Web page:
According to a report in The Telegraph, locals from Puxiong Township in China’s Yunnan province have unearthed what may be the largest-ever discovered mushroom. The man who made the discovery proudly put it on display for the locals who gathered for a photo op.
Weighing in at 33 pounds (15 kilograms) and spanning 36 inches (93 cm) in diameter, the massive toadstool was in fact a large clump of more than 100 grayish mushrooms attached at the stem.
While there is no doubt about the fungus’s exceptional proportions – one woman reportedly made mention of its potential to set a world record – its genus and edibility remain a mystery.Enjoying this article? Click here to subscribe for full access. Just $5 a month.
With its rich biodiversity, Yunnan has a reputation among mushroom hunters, who refer to it as a “Kingdom of Mushrooms.” The province is home to more than 600 species of edible shrooms out of 2,000 worldwide. Some 20-30 are known as delicacies.
These range from Morels, which sprout during the rainy months – April to May and August to September – to the expensive Tricholoma matsutake mushroom (aka the “King of Mushrooms”), highly prized in Japan as a delicacy. Depending on quality, matsutake mushrooms sell for $27-560 per kilogram in Japan. Matsutake exports from Yunnan to Japan spiked from 20 tons in 1985 to 1420 tons in 2005 for annual sales of $44 million.
Other popular species of fungi found in Yunnan include Dictyophora indusiata (or the “Queen of Fungi”), truffle (found underground; aka “Black Diamond”), Lentinus edodes (or shiitake, as it’s known in Japan), among many others.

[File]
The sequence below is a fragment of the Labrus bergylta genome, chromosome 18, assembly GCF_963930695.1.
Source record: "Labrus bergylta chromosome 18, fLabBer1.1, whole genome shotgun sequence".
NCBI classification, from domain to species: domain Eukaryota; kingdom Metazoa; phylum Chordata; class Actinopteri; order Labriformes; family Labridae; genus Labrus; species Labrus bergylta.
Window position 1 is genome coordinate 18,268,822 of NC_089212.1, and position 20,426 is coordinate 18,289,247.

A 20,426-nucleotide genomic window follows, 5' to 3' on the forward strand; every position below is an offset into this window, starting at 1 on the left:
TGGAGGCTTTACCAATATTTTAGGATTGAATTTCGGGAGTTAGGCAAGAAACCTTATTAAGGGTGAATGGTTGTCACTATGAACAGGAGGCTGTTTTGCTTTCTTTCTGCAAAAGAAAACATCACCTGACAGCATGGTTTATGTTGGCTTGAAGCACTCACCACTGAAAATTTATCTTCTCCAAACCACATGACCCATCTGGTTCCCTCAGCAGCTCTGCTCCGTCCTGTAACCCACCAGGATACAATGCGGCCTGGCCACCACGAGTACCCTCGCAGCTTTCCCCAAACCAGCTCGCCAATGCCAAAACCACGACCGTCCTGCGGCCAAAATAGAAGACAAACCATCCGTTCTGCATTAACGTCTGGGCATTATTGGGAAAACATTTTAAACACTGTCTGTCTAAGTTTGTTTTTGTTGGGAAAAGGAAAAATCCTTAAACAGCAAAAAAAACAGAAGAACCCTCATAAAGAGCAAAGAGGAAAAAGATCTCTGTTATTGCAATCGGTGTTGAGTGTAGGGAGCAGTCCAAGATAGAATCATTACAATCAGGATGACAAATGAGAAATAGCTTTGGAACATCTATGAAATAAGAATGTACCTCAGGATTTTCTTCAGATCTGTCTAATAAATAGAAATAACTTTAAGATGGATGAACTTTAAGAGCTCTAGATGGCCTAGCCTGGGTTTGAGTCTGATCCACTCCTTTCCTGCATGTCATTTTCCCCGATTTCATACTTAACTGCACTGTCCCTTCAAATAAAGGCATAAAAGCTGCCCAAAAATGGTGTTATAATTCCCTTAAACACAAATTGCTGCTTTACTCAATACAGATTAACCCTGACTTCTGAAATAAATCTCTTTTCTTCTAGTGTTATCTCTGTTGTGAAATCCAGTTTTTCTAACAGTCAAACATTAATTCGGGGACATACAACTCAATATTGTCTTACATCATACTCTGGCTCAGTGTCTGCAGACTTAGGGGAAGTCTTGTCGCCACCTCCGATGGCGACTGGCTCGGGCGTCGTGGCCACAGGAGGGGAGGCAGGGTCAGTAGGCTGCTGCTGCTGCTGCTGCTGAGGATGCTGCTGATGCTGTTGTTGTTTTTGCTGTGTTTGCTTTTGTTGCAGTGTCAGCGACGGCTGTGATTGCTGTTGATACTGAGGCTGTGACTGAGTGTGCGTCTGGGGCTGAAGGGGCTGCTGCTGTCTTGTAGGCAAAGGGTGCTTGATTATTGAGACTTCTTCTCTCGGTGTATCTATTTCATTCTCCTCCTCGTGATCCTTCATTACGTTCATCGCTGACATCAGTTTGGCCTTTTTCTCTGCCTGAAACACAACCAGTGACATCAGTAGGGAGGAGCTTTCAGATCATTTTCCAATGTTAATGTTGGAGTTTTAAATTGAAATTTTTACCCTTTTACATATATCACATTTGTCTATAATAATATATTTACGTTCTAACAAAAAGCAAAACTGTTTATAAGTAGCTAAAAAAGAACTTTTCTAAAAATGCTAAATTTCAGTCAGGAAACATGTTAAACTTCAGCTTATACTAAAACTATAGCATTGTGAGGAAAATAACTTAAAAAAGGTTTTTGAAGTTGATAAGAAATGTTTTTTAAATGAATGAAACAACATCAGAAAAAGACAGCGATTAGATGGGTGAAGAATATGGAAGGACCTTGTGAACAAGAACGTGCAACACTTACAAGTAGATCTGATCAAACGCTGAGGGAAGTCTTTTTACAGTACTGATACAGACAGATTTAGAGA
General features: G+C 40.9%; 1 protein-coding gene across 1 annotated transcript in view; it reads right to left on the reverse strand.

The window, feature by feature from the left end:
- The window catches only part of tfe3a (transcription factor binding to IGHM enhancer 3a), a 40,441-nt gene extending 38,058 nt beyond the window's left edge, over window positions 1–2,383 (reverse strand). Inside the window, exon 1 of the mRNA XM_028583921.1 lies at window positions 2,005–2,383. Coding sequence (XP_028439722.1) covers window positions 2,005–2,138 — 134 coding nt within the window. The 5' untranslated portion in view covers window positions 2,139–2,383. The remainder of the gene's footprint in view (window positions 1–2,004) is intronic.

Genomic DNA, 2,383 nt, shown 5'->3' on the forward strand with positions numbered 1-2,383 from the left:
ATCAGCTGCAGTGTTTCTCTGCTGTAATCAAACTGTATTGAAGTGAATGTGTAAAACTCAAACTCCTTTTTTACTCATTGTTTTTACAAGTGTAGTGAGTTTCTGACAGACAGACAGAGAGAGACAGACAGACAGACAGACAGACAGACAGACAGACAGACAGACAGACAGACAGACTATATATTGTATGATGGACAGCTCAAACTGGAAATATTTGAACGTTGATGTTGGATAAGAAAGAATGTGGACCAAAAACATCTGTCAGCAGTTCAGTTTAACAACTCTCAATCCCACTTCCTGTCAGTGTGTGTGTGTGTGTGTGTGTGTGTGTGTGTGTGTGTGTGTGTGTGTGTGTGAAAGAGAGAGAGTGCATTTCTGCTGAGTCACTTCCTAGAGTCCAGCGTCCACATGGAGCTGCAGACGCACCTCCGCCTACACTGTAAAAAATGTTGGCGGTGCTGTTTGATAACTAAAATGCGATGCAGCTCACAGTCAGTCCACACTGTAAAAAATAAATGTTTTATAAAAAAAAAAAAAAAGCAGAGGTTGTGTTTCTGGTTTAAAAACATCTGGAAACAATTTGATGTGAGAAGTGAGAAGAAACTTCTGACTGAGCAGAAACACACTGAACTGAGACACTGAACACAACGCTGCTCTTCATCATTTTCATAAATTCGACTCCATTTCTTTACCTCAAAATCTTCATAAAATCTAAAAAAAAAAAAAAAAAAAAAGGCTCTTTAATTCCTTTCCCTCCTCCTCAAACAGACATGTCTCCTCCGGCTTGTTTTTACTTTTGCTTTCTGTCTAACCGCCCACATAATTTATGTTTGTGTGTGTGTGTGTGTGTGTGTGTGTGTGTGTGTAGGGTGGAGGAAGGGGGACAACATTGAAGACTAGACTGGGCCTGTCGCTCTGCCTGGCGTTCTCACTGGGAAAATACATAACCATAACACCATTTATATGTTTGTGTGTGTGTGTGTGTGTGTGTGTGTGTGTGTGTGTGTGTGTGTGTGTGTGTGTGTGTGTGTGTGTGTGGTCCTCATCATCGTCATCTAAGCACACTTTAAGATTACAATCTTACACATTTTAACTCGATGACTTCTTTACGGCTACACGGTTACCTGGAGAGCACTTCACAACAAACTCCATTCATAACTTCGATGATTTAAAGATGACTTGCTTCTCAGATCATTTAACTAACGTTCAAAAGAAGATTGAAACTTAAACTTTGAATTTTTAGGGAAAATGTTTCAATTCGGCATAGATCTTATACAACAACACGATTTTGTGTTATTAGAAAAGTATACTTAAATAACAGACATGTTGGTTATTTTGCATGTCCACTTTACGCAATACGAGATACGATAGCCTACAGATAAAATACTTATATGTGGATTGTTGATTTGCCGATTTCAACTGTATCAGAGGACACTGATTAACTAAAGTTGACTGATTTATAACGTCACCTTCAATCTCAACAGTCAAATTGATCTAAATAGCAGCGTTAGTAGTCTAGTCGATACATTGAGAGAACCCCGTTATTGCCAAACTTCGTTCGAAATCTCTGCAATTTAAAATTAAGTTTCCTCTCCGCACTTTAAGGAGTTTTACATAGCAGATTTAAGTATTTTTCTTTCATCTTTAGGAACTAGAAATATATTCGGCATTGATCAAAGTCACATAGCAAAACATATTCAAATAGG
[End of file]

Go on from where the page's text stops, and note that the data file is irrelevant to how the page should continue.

While these mushrooms generate significant profits further down the distribution line, mushroom farmers only make an average annual salary of RMB 3,269 ($500), according to China’s Ministry of Commerce, as reported by CNN in 2011.
While edible fungi fans will delight in Yunnan’s treasure trove of specimens, it is important to be alert to impostors in the mushroom kingdom. Until last December, scientists were stumped about the cause behind widespread cases of cardiac arrest, commonly referred to as "Yunnan sudden death syndrome", occurring in the province, especially during the midsummer rainy season (June to August).
After investigating the phenomenon for three decades, the researchers thought they had pinpointed the most likely culprit: Trogia venenata (aka “Little White”). Still, the results of various studies were inconclusive and the investigation continues.
For more on Yunnan’s mushroom varieties, click here.